What about his romantic and relationship history? How likely is it that he will fall in love again so soon? And if he does fall in love, how likely is this new relationship to survive? Does his relationship history indicate long-term, deep, profound commitments or shallow, on-the-fly, fly-by-night pseudo-relationships?

You need to review all the assumptions.

In case both your needs have equal power, you absolutely must change some of your assumptions.

The good news is most assumptions are wrong. They reflect fears, anxieties and insecurities, not facts and cool analyses.

Dilemmas can be solved only by the letter, the application of the letter, analysis and a cool head.


If you enjoyed this article, you might like the following:

When Love Resembles Hate: Self-deception, Ambivalence, Dissonances

Professor Sam Vaknin discusses the concept of love and hatred being two sides of the same coin, and how they can be interchangeable. He explains that both emotions lead to attachment and bonding, and that they can coexist in the same mind, leading to ambivalence. He also delves into how this ambivalence can manifest in mental health disorders and the various defense mechanisms people use to cope with it. Additionally, he explores the different types of dissonance that arise from experiencing love and hate simultaneously, and how it can lead to inaction and trauma-like responses.

Go to Your Desert, Listen to Your Inner Silence

Professor Sam Vaknin advises people to go to their mental desert, listen to their inner silence, and create a mental cave or mountain top to escape the distractions of modern civilization. He suggests that in the desert, people can face themselves and listen to the voice of God, which speaks through silence. By being passive and emptying themselves, people can become a vessel for the message of the silence to flow through them and receive the gift of healing.

How to Resolve Your Inner Conflicts? Deceive Yourself!

Professor Sam Vaknin discusses the availability of his video transcripts in an Android app and website. He clarifies the difference between parts and self-states in psychology. He then delves into the concept of dissonance and offers five ways to resolve conflicting thoughts and emotions. He also describes various types of dissonance and how they can be resolved using the same five solutions.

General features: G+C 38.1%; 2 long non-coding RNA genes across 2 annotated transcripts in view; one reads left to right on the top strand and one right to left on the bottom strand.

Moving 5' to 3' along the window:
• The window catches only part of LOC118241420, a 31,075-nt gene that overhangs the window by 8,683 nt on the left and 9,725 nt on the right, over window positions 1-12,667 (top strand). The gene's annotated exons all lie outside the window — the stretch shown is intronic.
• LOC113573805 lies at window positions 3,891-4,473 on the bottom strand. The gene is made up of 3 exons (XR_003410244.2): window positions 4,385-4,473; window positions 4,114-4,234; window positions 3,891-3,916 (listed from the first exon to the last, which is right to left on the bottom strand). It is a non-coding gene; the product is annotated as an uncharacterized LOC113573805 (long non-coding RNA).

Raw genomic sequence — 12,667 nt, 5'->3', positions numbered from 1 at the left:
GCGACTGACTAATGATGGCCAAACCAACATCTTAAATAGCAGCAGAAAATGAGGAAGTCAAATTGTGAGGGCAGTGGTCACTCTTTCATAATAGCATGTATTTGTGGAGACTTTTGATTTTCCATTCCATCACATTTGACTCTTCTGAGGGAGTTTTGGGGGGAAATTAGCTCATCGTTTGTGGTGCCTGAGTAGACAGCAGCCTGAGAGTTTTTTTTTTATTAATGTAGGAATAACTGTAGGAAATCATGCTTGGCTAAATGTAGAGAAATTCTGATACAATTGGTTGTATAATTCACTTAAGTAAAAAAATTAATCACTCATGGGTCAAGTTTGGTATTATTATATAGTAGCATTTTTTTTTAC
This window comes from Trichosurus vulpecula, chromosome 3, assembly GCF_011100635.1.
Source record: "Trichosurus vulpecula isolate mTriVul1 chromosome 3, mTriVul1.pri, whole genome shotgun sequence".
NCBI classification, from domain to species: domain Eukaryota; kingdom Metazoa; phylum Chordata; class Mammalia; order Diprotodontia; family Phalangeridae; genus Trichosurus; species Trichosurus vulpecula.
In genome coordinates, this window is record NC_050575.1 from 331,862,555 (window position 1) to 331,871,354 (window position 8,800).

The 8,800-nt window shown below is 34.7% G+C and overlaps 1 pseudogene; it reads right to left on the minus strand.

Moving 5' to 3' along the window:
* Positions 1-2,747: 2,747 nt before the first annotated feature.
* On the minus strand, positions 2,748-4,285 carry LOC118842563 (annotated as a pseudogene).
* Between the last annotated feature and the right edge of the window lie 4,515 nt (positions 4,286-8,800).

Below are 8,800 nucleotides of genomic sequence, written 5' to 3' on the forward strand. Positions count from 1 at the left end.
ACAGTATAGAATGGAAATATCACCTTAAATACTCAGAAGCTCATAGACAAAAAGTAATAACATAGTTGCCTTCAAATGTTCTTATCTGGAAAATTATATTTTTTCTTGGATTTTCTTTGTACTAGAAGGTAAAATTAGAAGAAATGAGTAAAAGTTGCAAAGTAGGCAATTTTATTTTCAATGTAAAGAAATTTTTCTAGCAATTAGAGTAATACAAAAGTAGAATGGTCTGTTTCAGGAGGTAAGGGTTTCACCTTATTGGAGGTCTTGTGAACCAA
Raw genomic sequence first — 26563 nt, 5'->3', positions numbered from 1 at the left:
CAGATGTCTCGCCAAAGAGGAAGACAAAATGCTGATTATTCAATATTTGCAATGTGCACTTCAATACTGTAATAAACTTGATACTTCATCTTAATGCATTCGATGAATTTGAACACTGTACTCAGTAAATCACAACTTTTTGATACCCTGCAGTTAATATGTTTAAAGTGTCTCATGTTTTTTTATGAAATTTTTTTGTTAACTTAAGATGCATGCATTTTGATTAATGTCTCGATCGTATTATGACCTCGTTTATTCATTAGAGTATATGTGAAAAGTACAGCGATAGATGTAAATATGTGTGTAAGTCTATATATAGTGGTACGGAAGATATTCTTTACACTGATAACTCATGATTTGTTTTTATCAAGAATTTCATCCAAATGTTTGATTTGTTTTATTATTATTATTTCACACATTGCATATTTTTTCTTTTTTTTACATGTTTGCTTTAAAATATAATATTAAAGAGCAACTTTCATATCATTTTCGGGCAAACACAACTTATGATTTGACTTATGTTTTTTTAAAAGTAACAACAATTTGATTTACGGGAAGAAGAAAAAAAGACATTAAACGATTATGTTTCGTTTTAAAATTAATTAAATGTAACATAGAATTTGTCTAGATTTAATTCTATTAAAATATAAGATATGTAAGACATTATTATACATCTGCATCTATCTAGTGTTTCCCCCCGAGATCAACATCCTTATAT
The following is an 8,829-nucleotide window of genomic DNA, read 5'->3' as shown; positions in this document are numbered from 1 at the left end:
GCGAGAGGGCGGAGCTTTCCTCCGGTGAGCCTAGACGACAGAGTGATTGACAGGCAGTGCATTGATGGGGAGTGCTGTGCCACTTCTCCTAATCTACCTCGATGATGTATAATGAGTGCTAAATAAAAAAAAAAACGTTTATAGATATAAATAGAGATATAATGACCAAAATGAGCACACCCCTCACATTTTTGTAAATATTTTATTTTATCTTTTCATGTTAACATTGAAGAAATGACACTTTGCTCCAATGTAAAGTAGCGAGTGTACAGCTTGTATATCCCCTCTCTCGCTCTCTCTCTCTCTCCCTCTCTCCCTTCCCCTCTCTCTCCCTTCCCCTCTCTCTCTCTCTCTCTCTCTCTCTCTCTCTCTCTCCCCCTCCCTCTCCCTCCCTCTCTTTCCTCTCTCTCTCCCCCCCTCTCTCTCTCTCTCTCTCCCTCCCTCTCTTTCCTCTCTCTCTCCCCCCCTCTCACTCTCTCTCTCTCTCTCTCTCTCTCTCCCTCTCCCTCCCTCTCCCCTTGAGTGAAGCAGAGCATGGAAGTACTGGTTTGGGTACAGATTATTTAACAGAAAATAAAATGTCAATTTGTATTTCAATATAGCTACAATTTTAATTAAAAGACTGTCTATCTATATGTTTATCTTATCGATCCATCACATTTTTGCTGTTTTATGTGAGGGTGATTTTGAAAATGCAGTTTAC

Narcissist Trust Your Gut Feeling 4 Rules To Avoid Bad Relationships ( Intuition Explained)

Professor Sam Vaknin discusses the importance of intuition in relationships and decision-making. He explores different types of intuition, including idetic, emergent, and ideal intuition, and how they are used in various philosophical and psychological theories. He emphasizes the significance of intuition in understanding and navigating complex human interactions, particularly in dealing with narcissists and psychopaths.

A-ha Moment, Gut Instinct, Insight, Knowledge, Intuition: Epistemology in Psychology

Professor Sam Vaknin discusses insight, intuition, gut instincts, aha moments, epiphanies, and their emotional and cognitive aspects. He explains that aha moments are emotional reactions to sudden insight and are usually preceded by a period of pondering and analyzing. Aha moments are crucial in psychotherapy as they lead to self-awareness and the ability to connect seemingly unrelated events. He also delves into the differences between motivation and knowledge, and the role of intuition and insight in psychotherapy. Additionally, he explores the need for emotions in inducing transformation and change, and the compensatory mechanisms used by individuals who lack insight. Furthermore, he touches on the epistemic value of theories and the role of epistemology in psychology.